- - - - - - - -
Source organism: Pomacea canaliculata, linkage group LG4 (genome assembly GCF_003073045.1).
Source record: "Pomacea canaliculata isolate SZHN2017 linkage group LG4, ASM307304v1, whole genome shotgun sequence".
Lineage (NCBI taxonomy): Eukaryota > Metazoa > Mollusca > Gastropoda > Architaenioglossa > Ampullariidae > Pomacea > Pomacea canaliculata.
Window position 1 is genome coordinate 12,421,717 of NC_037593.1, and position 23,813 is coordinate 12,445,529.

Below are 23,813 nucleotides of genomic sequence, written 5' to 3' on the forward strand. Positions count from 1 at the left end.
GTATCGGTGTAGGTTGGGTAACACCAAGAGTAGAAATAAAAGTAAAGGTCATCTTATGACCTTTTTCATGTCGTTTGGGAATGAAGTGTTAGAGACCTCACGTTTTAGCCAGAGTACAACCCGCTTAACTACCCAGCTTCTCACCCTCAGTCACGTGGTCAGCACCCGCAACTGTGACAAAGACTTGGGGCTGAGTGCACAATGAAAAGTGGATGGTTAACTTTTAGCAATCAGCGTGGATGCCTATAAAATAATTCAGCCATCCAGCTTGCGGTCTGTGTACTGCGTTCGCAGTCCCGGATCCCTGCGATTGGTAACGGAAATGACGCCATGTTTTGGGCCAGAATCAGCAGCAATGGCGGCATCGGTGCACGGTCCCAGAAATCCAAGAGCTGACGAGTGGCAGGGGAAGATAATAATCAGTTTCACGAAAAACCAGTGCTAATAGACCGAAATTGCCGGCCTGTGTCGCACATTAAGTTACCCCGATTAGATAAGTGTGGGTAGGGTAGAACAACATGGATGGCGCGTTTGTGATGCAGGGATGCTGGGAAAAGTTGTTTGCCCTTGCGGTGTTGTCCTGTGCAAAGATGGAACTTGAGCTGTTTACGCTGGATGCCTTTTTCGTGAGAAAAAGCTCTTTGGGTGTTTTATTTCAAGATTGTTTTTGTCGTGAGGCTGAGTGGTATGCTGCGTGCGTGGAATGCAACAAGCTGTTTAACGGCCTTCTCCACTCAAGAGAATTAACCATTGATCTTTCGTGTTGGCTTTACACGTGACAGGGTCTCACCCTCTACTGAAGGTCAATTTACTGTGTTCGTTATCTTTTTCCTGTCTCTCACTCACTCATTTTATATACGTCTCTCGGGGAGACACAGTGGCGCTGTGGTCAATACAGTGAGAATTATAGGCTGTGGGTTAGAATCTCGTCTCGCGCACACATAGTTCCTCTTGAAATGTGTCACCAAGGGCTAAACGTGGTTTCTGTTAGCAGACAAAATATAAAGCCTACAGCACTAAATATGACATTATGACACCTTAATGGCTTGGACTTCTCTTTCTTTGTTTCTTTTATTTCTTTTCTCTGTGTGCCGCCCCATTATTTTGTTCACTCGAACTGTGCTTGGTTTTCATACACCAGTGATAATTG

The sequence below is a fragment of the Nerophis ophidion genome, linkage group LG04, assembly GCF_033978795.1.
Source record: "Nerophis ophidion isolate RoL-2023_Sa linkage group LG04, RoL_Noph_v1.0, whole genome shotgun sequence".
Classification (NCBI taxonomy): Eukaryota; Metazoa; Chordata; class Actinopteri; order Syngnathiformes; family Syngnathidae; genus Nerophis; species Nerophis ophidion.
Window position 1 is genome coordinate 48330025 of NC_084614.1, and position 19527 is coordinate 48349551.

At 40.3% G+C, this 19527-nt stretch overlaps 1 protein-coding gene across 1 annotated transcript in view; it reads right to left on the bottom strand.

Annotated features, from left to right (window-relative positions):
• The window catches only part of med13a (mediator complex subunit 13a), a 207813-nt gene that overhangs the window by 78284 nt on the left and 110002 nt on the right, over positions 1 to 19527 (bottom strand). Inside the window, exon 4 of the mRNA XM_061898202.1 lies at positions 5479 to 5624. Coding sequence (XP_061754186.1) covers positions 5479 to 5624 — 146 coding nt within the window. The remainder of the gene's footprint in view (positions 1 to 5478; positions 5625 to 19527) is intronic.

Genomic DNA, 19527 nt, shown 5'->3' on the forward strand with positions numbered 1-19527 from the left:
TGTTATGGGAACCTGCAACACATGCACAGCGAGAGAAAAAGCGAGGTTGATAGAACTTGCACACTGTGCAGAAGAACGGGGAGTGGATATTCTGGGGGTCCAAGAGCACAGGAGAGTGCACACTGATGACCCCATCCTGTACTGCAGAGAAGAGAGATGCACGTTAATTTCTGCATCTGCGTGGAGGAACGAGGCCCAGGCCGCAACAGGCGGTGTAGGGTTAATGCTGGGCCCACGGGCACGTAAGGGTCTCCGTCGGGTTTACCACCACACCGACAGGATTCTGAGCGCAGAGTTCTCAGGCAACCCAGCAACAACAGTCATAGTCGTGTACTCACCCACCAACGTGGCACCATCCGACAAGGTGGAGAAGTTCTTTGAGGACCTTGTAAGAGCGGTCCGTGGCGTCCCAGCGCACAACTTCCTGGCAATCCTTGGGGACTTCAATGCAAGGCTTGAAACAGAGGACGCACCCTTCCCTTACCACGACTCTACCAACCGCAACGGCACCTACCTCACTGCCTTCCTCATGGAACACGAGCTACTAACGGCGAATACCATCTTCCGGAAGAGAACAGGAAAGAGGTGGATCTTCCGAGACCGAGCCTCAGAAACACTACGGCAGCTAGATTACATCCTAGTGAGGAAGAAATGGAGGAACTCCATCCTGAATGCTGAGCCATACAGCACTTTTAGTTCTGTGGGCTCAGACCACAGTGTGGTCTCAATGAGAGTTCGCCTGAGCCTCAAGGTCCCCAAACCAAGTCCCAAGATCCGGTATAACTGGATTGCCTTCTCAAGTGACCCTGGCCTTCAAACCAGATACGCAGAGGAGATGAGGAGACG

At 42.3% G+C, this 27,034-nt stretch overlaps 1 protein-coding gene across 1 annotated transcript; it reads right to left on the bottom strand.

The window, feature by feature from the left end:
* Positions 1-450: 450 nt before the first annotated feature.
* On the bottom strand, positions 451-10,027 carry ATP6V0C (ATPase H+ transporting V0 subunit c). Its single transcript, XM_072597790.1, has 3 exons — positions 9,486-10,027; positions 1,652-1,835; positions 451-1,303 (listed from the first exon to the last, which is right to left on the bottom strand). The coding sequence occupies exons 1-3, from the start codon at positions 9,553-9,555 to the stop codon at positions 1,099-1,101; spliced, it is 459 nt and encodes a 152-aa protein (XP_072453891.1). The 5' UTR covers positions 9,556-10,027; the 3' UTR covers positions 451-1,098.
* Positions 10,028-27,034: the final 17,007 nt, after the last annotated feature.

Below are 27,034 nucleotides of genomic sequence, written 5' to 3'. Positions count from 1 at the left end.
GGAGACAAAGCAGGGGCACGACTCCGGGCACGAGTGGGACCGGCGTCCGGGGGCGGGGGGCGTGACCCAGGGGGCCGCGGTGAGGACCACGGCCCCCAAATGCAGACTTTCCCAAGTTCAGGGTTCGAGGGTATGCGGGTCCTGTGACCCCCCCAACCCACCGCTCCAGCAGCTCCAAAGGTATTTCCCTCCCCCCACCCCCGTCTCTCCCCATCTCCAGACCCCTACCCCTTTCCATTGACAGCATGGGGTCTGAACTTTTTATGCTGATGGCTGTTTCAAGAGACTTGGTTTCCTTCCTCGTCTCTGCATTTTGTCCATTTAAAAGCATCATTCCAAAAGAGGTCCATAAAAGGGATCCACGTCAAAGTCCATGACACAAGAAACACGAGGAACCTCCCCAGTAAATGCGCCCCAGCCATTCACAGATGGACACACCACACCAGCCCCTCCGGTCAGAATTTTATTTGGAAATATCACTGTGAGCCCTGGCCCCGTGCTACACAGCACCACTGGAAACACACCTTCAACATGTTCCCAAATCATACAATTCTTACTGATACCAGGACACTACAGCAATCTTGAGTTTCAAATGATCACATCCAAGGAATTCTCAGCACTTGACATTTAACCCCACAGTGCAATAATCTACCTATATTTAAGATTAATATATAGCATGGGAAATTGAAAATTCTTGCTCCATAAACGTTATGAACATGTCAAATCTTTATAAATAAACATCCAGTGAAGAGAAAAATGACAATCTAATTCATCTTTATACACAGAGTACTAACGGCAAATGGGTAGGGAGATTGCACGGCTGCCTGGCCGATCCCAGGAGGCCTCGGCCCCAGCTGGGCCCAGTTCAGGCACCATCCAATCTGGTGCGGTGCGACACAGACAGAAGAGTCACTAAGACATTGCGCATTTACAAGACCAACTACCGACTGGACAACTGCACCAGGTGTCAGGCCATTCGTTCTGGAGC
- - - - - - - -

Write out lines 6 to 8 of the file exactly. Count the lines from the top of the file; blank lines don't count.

GTATCGGTGTAGGTTGGGTAACACCAAGAGTAGAAATAAAAGTAAAGGTCATCTTATGACCTTTTTCATGTCGTTTGGGAATGAAGTGTTAGAGACCTCACGTTTTAGCCAGAGTACAACCCGCTTAACTACCCAGCTTCTCACCCTCAGTCACGTGGTCAGCACCCGCAACTGTGACAAAGACTTGGGGCTGAGTGCACAATGAAAAGTGGATGGTTAACTTTTAGCAATCAGCGTGGATGCCTATAAAATAATTCAGCCATCCAGCTTGCGGTCTGTGTACTGCGTTCGCAGTCCCGGATCCCTGCGATTGGTAACGGAAATGACGCCATGTTTTGGGCCAGAATCAGCAGCAATGGCGGCATCGGTGCACGGTCCCAGAAATCCAAGAGCTGACGAGTGGCAGGGGAAGATAATAATCAGTTTCACGAAAAACCAGTGCTAATAGACCGAAATTGCCGGCCTGTGTCGCACATTAAGTTACCCCGATTAGATAAGTGTGGGTAGGGTAGAACAACATGGATGGCGCGTTTGTGATGCAGGGATGCTGGGAAAAGTTGTTTGCCCTTGCGGTGTTGTCCTGTGCAAAGATGGAACTTGAGCTGTTTACGCTGGATGCCTTTTTCGTGAGAAAAAGCTCTTTGGGTGTTTTATTTCAAGATTGTTTTTGTCGTGAGGCTGAGTGGTATGCTGCGTGCGTGGAATGCAACAAGCTGTTTAACGGCCTTCTCCACTCAAGAGAATTAACCATTGATCTTTCGTGTTGGCTTTACACGTGACAGGGTCTCACCCTCTACTGAAGGTCAATTTACTGTGTTCGTTATCTTTTTCCTGTCTCTCACTCACTCATTTTATATACGTCTCTCGGGGAGACACAGTGGCGCTGTGGTCAATACAGTGAGAATTATAGGCTGTGGGTTAGAATCTCGTCTCGCGCACACATAGTTCCTCTTGAAATGTGTCACCAAGGGCTAAACGTGGTTTCTGTTAGCAGACAAAATATAAAGCCTACAGCACTAAATATGACATTATGACACCTTAATGGCTTGGACTTCTCTTTCTTTGTTTCTTTTATTTCTTTTCTCTGTGTGCCGCCCCATTATTTTGTTCACTCGAACTGTGCTTGGTTTTCATACACCAGTGATAATTG

The sequence below is a fragment of the Nerophis ophidion genome, linkage group LG04, assembly GCF_033978795.1.
Source record: "Nerophis ophidion isolate RoL-2023_Sa linkage group LG04, RoL_Noph_v1.0, whole genome shotgun sequence".